Jamie Gammage v. Commissioner, Social Security, No. 18-1292 (8th Cir. 2018)

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Court Description: Per Curiam - Before Colloton, Bowman and Kelly, Circuit Judges] Civil case - Social Security. Substantial evidence on the record as a whole supports the decision to deny benefits; ALJ's finding that claimant's subjective complaints were not entirely credible is entitled to deference, and the ALJ's determination of claimant's Residual Functional Capacity was supported by substantial evidence. [ November 13, 2018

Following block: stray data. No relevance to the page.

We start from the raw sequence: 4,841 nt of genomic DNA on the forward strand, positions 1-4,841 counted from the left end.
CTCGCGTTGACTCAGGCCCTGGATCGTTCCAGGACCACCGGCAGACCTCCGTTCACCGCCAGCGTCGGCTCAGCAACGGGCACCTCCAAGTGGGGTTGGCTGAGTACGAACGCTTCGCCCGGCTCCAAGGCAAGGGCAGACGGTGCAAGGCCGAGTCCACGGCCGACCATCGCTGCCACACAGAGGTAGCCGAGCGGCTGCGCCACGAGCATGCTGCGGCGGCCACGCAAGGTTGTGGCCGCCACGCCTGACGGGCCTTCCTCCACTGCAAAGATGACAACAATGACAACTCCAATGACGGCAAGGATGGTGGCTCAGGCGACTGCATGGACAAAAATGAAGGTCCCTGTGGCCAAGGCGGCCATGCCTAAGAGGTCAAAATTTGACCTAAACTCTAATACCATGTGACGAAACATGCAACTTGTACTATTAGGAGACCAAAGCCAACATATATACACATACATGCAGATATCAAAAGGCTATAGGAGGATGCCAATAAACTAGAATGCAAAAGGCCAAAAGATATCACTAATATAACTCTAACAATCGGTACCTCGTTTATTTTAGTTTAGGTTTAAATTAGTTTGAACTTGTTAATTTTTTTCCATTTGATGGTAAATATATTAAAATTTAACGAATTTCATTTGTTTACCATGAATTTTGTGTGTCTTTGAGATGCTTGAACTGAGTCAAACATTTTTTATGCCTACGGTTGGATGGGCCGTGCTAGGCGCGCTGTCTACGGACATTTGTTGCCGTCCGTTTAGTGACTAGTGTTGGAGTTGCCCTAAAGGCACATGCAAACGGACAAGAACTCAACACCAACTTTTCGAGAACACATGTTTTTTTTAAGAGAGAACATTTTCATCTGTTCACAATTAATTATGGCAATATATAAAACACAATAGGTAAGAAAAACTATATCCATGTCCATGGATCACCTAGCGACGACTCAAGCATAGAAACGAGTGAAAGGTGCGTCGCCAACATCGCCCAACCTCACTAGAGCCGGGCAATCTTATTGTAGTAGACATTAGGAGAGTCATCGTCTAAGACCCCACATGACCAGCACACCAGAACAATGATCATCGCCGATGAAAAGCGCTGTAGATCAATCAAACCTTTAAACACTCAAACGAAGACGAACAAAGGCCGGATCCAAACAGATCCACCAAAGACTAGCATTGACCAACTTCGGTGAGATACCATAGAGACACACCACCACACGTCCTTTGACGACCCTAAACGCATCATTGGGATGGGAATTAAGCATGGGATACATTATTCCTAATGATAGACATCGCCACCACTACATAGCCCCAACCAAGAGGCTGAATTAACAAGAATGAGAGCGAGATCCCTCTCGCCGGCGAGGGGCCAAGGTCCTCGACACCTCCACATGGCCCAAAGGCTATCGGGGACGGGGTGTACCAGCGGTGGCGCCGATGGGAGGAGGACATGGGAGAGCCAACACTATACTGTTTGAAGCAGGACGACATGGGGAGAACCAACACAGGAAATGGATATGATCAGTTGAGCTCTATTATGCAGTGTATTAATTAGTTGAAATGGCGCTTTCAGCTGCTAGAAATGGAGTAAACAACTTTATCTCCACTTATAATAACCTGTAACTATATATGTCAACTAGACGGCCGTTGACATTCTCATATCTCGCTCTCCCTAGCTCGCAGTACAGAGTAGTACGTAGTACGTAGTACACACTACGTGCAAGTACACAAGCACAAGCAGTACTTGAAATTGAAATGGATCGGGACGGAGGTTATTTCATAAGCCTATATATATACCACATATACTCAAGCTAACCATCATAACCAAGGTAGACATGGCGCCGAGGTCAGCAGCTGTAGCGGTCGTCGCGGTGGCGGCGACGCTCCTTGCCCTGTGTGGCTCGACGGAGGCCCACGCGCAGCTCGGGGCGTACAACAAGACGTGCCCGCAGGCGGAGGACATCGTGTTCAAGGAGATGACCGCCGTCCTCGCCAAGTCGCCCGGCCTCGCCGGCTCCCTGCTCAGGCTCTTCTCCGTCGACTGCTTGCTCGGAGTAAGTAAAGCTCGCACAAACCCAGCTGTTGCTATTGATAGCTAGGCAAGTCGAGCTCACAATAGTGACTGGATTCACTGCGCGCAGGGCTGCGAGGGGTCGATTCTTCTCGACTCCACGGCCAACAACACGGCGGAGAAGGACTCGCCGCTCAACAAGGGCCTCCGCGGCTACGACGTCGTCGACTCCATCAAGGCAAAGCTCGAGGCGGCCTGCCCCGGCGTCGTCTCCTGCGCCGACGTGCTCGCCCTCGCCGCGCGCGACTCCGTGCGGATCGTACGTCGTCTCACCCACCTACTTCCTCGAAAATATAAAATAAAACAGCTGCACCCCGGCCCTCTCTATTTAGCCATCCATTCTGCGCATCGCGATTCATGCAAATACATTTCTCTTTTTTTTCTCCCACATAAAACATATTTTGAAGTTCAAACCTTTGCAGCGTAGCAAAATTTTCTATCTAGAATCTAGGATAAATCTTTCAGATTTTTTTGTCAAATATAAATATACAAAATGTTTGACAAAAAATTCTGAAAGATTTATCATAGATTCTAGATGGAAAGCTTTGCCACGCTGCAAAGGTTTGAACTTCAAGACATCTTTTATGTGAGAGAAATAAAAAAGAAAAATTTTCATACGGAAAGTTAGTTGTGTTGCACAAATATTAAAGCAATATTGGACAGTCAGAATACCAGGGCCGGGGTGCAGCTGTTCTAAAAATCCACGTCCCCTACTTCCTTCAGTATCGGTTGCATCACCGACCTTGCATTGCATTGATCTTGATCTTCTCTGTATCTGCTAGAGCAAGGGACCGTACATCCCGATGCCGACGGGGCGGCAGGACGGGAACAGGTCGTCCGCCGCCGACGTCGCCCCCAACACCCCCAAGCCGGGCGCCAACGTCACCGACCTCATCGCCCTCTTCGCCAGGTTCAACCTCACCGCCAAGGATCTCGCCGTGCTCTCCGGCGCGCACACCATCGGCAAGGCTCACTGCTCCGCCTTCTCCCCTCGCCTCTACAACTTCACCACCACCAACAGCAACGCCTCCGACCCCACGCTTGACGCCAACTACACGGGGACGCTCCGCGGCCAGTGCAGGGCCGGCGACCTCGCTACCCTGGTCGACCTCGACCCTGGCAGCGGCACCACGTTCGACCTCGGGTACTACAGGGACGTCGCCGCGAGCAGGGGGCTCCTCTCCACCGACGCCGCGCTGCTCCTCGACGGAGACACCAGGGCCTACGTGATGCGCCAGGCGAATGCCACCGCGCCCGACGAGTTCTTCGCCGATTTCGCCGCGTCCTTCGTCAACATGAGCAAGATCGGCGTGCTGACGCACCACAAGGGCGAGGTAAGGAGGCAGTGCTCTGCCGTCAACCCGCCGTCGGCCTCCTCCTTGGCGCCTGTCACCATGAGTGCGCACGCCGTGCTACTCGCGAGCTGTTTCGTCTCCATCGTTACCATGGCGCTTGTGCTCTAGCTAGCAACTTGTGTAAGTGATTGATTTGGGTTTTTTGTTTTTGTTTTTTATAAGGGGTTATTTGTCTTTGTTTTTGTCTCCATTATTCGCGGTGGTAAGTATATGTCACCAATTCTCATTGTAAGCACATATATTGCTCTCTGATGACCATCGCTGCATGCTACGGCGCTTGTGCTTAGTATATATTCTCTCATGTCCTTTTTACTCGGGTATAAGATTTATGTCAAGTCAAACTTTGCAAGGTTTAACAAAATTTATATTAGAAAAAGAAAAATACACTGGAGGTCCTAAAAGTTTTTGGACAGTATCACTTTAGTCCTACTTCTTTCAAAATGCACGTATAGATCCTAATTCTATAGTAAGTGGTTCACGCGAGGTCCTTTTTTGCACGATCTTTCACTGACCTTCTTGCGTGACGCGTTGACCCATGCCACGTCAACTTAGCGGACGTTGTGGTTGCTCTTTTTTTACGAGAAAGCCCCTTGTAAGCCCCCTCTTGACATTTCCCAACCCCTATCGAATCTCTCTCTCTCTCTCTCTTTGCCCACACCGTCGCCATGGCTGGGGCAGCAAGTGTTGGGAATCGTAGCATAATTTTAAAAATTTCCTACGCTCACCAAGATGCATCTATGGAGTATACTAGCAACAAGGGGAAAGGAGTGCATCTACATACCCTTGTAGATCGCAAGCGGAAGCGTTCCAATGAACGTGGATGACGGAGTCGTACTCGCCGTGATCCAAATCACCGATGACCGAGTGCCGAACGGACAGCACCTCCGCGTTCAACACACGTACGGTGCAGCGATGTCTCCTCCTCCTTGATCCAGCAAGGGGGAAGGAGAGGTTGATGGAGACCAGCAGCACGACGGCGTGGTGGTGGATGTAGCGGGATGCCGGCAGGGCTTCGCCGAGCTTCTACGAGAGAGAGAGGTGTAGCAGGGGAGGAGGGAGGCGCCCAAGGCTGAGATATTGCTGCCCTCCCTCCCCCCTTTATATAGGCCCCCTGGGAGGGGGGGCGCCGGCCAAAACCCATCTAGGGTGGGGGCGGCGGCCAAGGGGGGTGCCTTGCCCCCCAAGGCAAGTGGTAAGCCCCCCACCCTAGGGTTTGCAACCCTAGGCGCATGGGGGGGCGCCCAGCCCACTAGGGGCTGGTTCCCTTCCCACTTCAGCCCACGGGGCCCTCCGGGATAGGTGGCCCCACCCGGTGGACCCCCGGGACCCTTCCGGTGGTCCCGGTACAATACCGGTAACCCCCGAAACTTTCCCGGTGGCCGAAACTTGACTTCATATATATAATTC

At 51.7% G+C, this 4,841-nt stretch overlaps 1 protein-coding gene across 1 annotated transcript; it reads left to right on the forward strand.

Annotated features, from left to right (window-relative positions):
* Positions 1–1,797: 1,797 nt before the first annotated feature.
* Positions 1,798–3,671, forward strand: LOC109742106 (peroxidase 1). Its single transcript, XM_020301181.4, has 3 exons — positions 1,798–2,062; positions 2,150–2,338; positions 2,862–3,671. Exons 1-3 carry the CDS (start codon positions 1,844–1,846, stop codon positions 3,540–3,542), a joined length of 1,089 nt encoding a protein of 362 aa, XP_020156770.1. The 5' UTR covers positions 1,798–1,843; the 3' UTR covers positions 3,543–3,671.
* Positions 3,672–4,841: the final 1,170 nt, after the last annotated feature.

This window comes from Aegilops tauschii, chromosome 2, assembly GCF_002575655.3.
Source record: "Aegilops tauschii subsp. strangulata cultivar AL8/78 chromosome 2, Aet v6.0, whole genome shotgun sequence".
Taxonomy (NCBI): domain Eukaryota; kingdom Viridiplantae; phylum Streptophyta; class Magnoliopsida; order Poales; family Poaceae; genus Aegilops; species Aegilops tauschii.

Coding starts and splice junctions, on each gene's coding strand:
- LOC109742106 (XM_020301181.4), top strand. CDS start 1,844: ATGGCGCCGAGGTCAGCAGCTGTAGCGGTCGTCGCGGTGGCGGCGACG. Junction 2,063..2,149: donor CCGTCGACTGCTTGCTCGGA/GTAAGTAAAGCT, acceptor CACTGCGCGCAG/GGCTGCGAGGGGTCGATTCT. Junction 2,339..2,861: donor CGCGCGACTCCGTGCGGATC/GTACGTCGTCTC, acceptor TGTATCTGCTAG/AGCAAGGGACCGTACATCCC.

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United States Court of Appeals For the Eighth Circuit ___________________________ No. 18-1292 ___________________________ Jamie Gammage lllllllllllllllllllllPlaintiff - Appellant v. Commissioner, Social Security Administration lllllllllllllllllllllDefendant - Appellee ____________ Appeal from United States District Court for the Southern District of Iowa - Des Moines ____________ Submitted: November 7, 2018 Filed: November 14, 2018 [Unpublished] ____________ Before COLLOTON, BOWMAN, and KELLY, Circuit Judges. ____________ PER CURIAM. Jamie Gammage appeals from the order of the District Court1 affirming the denial of disability insurance benefits and supplemental security income. After 1 The Honorable Robert W. Pratt, United States District Judge for the Southern District of Iowa. de novo review of the record and consideration of Gammage’s arguments for reversal, we conclude that substantial evidence on the record as a whole supports the decision. See Fentress v. Berryhill, 854 F.3d 1016, 1019–20 (8th Cir. 2017) (standard of review). Specifically, the finding by the administrative law judge (ALJ) that Gammage’s subjective complaints were not entirely credible is entitled to deference. See Vester v. Barnhart, 416 F.3d 886, 889 (8th Cir. 2005)(“[W]e defer to the ALJ’s determinations regarding the credibility of witnesses so long as such determinations are supported by good reasons and substantial evidence.”). Further, the ALJ’s determination on Gammage’s residual functional capacity (RFC) is supported by substantial evidence. See Mabry v. Colvin, 815 F.3d 386, 390 (8th Cir. 2016) (“The claimant has the burden to establish his RFC.”); Perkins v. Astrue, 648 F.3d 892, 897 (8th Cir. 2011) (recognizing that a treating physician’s opinion may be discounted and that the record as a whole must be evaluated). We affirm the judgment. ______________________________ -2-